RESEARCH REPORT

In brief

In brief

  • Healthcare organizations are gaining ground on cyber attackers, but more cybersecurity investment is needed to keep the momentum going.
  • Despite progress against cyber attacks, four in 10 healthcare payers do not feel protected by their cybersecurity program.
  • Healthcare providers agree that advanced technologies are key to a secure future, but less than half are investing now to automate defenses.


There is usually a lot of gloom and doom around the topic of cyber crime in healthcare. Finally, there is promising news to report.

Accenture’s 2018 State of Cyber Resilience report reveals that healthcare payers and providers are improving cyber resilience even as targeted attacks more than doubled over the last year. In fact, healthcare organizations stopped 87 percent of attacks in 2018, compared to 70 percent in 2017. If the current rate of progress continues, healthcare organizations could reach a sustainable level of cyber resilience in just two to three years.

RELATED: 2018 State of Cyber Resilience in Healthcare
RELATED: Accenture Technology

More good news: Not only are healthcare security teams improving detection, prevention and collaboration in the fight against cyber crime, they have also realized an impressive 42 percent improvement in overall security capabilities in areas including business exposure, cyber response readiness, investment efficiency and governance and leadership.

Moving forward, healthcare organizations cannot get complacent. Progress cannot stop. As they look to the next wave of improvements, the industry has to address the enemy within. Internal attacks are the most frequent of breaches—and make the greatest impact. The focus for the future of cyber resilience? Investing in inside-out programs, extending cybersecurity standards to ecosystem partners, aligning security objectives with the business, and leveraging new technologies.

Healthcare Payers: 2018 State of Cyber Resilience

Healthcare payers have invested heavily to become more cyber resilient. And their investments have paid off with a 41 percent improvement across 33 cybersecurity capabilities. What’s more, one in seven cyber attacks breached their defenses in 2018 compared to one in three in 2017.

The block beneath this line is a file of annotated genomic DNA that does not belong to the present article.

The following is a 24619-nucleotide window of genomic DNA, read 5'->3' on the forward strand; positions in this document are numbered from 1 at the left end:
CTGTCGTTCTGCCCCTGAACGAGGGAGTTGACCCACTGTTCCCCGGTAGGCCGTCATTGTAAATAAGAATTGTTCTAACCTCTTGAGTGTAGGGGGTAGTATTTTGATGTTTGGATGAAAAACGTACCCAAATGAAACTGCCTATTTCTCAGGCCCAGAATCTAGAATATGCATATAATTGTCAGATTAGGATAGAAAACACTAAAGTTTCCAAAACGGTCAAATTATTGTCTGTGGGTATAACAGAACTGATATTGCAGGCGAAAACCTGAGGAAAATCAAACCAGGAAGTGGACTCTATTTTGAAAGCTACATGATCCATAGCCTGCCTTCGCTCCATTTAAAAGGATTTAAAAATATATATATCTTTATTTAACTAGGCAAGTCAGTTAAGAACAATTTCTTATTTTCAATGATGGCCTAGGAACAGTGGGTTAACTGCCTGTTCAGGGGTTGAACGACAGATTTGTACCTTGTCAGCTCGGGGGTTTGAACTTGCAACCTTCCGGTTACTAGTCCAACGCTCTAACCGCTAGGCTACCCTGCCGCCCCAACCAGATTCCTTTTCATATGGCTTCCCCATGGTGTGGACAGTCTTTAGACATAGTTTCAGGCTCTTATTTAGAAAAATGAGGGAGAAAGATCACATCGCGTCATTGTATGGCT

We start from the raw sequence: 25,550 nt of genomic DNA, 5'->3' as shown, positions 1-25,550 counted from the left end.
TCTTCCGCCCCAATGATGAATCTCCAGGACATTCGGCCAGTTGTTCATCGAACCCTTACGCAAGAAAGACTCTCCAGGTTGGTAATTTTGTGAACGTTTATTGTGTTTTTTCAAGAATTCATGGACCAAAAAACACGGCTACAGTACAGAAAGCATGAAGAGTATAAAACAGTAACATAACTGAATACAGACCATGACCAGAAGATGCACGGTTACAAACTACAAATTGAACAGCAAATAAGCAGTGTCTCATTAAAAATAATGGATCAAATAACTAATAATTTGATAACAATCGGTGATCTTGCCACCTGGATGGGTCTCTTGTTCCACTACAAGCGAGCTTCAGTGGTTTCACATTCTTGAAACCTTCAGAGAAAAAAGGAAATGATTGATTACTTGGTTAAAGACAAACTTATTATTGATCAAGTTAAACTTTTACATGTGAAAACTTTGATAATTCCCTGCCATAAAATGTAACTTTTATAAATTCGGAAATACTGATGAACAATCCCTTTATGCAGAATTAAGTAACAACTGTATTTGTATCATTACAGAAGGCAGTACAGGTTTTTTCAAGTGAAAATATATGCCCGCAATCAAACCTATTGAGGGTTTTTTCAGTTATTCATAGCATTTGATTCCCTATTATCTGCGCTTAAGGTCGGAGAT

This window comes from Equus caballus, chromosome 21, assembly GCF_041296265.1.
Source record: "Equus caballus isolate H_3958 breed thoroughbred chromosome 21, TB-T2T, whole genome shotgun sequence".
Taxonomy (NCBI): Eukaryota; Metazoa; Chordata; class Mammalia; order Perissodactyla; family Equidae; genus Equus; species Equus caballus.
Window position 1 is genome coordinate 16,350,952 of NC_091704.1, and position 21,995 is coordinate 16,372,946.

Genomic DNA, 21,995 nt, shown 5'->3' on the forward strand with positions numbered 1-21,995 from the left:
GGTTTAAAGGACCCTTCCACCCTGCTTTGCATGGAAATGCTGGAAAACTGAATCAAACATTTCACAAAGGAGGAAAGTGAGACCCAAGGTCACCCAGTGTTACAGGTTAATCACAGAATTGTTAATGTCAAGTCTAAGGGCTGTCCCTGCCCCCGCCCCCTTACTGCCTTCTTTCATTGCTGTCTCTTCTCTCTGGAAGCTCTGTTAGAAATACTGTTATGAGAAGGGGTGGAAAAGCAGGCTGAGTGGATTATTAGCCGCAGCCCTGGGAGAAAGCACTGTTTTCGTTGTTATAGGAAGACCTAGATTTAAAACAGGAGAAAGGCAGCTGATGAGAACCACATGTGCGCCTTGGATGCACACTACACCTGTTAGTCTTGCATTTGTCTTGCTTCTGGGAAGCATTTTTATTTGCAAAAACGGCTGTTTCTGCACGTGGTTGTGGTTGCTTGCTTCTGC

RELATED: Healthcare Payers: 2018 State of Cyber Resilience
RELATED: Accenture Technology

But the reality is that cyber attacks targeting payers are escalating—they are up 89 percent in the last twelve months. This means that risks and costs of protection are on the rise too. As attacks multiply and criminals use more advanced technologies to multiply damage and disruption, healthcare payers have to up their game too.

While executives in healthcare payers are making good progress, more work is needed.

4 OUT OF 10

Say their organization is not protected by their cybersecurity program.

84%

Say new technologies are essential to securing the future of the organization.

76%

Say it is not possible to appear “strong, prepared and competent” if security is breached.

77%

Say cyber attacks remain a “black box” in terms of when and how they will impact the organization.



Healthcare Providers: 2018 State of Cyber Resilience

Like healthcare payers, providers are making good progress in cyber resilience. One in six attacks breached their defenses in 2018, compare to one in four in 2017. This slight drop likely reflects the fact that providers experienced a 39 percent improvement across all cybersecurity capabilities between 2017 and 2018.

RELATED: Healthcare Providers: 2018 State of Cyber Resilience
RELATED: Accenture Technology

Providers are not as vulnerable to attacks as payers. During this period, cyber attacks directed at them fell by seven percent from 147 to 137 reported breaches. This could explain why providers are slightly more confident in the effectiveness of their cybersecurity programs. Providers are also less likely to view cyber attacks as a black box.

While executives in healthcare providers are making good progress, more work is needed.

4 OUT OF 10

Say their organization is not protected by their cybersecurity program.

86%

Say new technologies are essential to securing the future of the organization.

61%

Say it is not possible to appear “strong, prepared and competent” if security is breached.

65%

Say cyber attacks remain a “black box” in terms of when and how they will impact the organization.



John Schoew

Managing Director – Healthcare Security

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